Budget 2021 Highlights

Budget 2021 Highlights

• The furlough scheme will be extended until the end of September, with the government paying
80% of salary though employers will be asked to put in 10% from July and 20% from August

• Help for the self-employed will also be extended with changes meaning 600,000 more people will
be eligible

• Incentive payments for hiring new apprentices are being doubled to £3,000 while £126m will be
invested to triple the number of new traineeships

• There will be £5bn of new grants for hard hit firms – worth up to £6,000 for non-essential retailers
and £18,000 for restaurants, pubs, personal care and gym businesses which will reopen later

• A total of £700m will go on supporting arts, culture and sports as they reopen

• Bounce-back and other coronavirus loans for businesses will be replaced by a new recovery loan
scheme 80% guaranteed by the government

• The business rates holiday for retail, hospitality and leisure sector businesses has been extended to
the end of June and for the remaining nine months of the fiscal year they will still be discounted by
up to two thirds

• Reduced rate of 5% VAT for the hospitality and tourism sectors has been extended to the end of
September, and will only go up to 12.5% after that, before returning to 20% next April.

• The stamp duty holiday on properties in England & NI worth up to £500,000 will be extended from
the end of March until the end of June and after that there will still be no duty on homes worth up
to £250,000 for another three months. After that the threshold returns to the usual level of
£125,000 from October. There will be a further announcement from the Welsh Assembly about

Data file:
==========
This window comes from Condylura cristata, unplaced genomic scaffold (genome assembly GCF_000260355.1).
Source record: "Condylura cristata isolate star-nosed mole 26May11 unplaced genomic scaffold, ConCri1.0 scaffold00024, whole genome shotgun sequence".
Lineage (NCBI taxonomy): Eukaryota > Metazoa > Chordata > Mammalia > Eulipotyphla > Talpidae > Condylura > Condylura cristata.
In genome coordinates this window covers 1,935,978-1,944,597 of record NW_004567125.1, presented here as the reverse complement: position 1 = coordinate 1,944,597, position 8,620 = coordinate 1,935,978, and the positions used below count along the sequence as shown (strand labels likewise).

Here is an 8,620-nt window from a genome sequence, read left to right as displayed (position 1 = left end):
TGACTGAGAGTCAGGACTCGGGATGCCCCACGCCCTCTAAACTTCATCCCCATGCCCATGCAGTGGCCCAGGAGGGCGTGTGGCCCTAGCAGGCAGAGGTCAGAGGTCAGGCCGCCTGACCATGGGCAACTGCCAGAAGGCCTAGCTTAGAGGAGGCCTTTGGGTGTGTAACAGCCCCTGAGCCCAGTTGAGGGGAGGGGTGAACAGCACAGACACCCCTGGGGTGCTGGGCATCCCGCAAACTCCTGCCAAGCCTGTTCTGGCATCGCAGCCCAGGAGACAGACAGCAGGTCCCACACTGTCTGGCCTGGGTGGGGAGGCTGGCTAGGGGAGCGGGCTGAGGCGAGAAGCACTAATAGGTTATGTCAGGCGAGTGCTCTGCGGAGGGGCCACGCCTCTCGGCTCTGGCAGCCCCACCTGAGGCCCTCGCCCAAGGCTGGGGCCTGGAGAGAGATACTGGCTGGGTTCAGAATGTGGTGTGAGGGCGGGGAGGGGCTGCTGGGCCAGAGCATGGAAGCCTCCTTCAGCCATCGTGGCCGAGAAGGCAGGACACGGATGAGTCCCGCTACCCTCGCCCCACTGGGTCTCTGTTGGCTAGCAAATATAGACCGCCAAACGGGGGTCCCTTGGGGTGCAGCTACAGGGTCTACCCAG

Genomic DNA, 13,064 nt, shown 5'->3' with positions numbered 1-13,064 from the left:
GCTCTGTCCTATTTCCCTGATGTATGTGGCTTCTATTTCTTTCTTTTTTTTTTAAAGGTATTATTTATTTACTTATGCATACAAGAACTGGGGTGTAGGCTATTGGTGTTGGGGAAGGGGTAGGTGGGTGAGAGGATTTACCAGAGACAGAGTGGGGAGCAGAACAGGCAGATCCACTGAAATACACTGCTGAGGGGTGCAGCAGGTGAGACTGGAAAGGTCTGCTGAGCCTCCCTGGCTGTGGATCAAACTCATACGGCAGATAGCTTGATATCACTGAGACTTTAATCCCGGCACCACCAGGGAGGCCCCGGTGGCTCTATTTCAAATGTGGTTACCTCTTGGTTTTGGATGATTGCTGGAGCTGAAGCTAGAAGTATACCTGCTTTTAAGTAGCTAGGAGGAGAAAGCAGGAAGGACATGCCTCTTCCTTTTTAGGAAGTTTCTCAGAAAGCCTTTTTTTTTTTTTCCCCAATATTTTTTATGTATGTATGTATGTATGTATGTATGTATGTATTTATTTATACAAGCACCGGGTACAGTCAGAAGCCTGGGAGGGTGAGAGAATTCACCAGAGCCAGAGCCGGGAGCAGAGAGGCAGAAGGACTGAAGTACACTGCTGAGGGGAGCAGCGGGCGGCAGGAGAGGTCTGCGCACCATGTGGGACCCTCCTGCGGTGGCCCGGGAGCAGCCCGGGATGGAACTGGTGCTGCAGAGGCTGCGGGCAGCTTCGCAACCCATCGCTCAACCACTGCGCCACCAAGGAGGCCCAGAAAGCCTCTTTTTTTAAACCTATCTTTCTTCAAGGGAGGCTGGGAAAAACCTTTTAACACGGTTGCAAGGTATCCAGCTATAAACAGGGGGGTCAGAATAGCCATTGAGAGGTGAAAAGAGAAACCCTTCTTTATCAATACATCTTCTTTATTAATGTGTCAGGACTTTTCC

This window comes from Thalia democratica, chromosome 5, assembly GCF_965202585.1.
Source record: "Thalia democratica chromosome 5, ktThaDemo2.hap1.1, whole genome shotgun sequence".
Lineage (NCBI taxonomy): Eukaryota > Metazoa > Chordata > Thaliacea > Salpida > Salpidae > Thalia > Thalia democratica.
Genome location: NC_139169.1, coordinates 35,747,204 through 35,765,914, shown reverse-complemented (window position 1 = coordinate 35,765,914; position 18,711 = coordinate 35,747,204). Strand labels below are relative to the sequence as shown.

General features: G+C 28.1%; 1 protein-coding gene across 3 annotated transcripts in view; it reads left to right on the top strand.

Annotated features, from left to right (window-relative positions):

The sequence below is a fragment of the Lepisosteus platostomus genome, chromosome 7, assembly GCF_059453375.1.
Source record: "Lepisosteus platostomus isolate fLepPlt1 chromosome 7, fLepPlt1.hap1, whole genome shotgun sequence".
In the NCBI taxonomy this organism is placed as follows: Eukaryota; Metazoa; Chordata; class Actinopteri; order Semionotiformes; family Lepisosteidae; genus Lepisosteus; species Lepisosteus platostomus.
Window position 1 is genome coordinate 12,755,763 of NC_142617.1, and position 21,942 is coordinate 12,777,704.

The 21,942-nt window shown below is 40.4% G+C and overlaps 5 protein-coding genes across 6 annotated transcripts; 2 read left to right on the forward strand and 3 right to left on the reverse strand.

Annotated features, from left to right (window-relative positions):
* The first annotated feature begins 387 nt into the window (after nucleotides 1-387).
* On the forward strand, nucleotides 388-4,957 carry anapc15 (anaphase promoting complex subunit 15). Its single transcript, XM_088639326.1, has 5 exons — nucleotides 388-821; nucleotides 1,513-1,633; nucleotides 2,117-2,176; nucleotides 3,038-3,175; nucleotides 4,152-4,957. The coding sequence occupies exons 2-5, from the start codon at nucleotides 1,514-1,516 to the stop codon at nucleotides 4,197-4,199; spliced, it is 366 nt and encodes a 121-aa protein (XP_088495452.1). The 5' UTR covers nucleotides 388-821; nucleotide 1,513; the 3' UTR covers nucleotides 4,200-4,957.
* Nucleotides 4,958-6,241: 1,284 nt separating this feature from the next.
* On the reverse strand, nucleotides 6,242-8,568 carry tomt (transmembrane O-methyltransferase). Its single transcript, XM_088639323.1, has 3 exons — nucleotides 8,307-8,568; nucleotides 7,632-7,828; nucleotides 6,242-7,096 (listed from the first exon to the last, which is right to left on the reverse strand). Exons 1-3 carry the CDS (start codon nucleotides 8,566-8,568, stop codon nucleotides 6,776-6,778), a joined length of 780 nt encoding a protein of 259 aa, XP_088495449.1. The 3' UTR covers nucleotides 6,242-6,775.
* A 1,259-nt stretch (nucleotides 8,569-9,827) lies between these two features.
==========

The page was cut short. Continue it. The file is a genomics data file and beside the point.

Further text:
properties in Wales.

• The government will guarantee 95% mortgages to help those who can only afford a 5% deposit

• Personal income tax thresholds will be frozen from next year until 2026 – at £12,570 for the basic
rate and at £50,270 for the higher rate

• Thresholds for inheritance tax, pensions lifetime allowance and capital gains tax thresholds are
also being frozen

• Corporation tax is to increase to 25% in April 2023. However, 70% of companies – with profits of
£50,000 or less will still only be liable for the current 19% rate while only those with profits of
£250,000 or more will pay the full 25%.

• Companies will be able to offset losses against their tax bills going back up to three years, allowing
them to claim additional refunds of up to £760,000

• A “super-deduction” to incentivise business investment will mean they can reduce their taxable
income by 130% of the amount they invest

• Planned increases in duties on beer, cider, spirits and wine as well as fuel will be cancelled

• The first ever UK Infrastructure Bank will be set up, in Leeds, with an initial capitalisation of £12bn –
to finance public and private sector “green industrial revolution” projects

• Consumers will be able to put their money into a new savings product to support green projects

• A “help to grow” scheme will offer smaller businesses management and digital training

• Under a national spending formula, the budget will mean £1.2bn more for the devolved
administration in Scotland, £740m for Wales and £410m for Northern Ireland

• There will be £1bn for 45 new public investment “town deals” across the country

• A £150m fund will help communities take ownership of pubs, theatres, shops or local sports clubs
at risk of being lost